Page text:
There is a natural ending to this film, however. As Lincoln readies himself for his fatal date night at Ford’s Theatre, he remarks “it’s time to go, but I’d rather stay.” Leaving the White House, his form gradually becomes a silhouette, one that’s already casting a long shadow across history. It’s the moment in which the man returns to being a legend.
In the wake of last summer’s drought and this fall’s Superstorm Sandy, Ken Burns’s harrowingly absorbing new two-part, four-hour documentary, The Dust Bowl, which airs this Sunday, November 18, on PBS, feels particularly urgent.
Something about this particular variety of period piece—American exceptionalism, stovepipe hats, sun-drenched Capitol Dome windows—dials us back into a schoolroom stance, where we accept, and perhaps even encourage, an over-simplified view of our past. Stay in your desk, watch the movie, this is how it went. And yet it’s a Lincoln film that might be the least accurate and, arguably, most manipulative of all that somehow speaks the clearest.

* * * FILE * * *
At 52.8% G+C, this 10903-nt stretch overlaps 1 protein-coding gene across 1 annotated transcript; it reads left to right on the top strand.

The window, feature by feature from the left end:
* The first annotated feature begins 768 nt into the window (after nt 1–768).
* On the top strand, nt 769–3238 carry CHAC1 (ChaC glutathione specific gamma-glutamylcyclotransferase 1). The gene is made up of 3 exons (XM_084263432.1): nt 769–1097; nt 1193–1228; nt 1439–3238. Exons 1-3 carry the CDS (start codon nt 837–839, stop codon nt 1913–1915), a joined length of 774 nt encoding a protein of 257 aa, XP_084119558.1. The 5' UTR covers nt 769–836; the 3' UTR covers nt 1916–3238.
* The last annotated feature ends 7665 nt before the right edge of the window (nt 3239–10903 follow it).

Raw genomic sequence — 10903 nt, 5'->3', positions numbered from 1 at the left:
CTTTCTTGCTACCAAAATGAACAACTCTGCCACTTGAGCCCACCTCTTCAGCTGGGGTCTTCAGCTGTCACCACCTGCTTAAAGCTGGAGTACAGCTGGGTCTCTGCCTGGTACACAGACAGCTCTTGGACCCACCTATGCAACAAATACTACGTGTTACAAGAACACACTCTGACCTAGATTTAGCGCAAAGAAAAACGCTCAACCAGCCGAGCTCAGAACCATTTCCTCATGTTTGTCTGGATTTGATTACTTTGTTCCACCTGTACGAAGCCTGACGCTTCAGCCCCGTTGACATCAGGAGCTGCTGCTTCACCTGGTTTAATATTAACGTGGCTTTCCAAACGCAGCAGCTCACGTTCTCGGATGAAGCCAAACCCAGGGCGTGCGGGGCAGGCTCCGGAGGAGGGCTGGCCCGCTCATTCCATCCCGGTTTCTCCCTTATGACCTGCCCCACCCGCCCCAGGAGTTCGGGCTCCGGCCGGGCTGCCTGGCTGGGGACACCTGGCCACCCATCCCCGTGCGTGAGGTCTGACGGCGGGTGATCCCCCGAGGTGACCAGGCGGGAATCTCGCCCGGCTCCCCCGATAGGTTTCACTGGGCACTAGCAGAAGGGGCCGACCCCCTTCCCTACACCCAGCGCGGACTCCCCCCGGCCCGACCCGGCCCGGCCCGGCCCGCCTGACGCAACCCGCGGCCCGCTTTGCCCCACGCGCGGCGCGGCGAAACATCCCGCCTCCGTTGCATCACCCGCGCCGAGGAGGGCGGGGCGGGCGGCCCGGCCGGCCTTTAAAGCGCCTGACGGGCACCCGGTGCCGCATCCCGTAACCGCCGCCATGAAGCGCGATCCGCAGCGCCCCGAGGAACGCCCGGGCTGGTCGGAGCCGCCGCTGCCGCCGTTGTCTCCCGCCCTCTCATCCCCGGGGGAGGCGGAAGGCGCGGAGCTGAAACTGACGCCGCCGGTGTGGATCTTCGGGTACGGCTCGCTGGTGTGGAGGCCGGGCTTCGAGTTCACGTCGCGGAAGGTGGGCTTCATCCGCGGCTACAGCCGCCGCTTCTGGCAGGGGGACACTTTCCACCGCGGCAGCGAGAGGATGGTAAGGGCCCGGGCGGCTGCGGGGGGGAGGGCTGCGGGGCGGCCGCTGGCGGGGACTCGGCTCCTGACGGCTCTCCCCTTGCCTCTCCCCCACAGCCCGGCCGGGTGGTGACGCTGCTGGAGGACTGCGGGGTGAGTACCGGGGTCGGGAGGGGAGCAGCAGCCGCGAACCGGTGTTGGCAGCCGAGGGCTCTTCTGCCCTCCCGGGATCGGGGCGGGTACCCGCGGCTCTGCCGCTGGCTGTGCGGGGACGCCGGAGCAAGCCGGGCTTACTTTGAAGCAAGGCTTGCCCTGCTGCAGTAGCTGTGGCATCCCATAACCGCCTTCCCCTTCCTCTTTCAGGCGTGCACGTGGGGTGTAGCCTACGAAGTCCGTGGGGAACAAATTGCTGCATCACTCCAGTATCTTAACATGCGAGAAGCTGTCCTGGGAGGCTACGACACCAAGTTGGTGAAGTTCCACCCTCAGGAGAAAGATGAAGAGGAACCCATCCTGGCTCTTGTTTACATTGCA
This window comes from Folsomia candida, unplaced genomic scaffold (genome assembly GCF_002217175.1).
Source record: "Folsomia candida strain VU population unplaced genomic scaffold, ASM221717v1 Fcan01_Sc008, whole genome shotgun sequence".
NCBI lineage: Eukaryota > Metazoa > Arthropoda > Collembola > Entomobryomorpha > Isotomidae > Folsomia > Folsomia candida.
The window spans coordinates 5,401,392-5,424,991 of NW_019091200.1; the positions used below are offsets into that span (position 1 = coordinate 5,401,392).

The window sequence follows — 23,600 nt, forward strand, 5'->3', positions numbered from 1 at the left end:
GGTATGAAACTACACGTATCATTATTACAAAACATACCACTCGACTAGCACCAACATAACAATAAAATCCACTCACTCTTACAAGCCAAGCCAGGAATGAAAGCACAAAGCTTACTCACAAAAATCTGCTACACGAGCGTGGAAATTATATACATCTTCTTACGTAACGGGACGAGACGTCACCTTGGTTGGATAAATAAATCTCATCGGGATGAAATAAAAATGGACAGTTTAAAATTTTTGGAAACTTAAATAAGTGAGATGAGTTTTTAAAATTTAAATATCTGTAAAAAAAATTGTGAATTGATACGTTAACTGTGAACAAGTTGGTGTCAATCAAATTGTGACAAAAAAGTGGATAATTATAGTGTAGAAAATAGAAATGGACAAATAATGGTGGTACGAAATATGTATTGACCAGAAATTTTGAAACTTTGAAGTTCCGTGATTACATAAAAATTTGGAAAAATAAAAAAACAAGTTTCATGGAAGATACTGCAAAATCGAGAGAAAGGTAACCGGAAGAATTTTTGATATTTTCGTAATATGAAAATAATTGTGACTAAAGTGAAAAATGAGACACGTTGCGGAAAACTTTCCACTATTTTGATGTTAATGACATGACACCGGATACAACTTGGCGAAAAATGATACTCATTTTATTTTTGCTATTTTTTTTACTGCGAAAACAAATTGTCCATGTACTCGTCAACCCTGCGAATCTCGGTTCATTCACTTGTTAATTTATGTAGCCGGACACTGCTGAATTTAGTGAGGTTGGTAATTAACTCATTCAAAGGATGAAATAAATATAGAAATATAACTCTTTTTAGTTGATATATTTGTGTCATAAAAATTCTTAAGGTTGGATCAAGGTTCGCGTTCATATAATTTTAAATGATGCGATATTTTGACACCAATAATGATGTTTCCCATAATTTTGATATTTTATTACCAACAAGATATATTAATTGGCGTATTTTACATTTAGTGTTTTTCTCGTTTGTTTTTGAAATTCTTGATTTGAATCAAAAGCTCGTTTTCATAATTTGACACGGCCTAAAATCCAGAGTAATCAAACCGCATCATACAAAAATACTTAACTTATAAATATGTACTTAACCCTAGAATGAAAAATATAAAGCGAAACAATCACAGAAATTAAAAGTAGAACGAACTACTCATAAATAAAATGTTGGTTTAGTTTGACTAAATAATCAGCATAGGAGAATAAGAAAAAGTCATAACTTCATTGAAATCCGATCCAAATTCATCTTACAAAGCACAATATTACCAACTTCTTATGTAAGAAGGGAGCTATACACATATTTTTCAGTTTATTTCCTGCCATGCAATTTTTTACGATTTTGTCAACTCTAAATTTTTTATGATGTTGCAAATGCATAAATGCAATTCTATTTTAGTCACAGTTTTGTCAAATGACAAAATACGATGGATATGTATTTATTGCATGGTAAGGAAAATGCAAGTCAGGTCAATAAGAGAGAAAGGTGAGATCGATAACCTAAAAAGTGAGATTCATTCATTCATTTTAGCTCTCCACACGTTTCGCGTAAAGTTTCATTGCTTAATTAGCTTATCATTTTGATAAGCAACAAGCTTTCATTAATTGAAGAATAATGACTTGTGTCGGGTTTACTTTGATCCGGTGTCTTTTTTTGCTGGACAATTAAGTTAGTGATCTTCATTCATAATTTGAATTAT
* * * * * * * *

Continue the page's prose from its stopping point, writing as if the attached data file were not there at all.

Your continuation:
So why one day after a period of isolation, depression, and not eating enough, did Wright find herself crying, putting a gun in her mouth, and praying for God to give her some reason not to pull the trigger? Because for the better part of four decades, she’d been, in the words of one of her songs, “a damn liar,” hiding the homosexuality she’d been taught since childhood in church to loathe as demonic, and hating herself for both her orientation and her cowardice.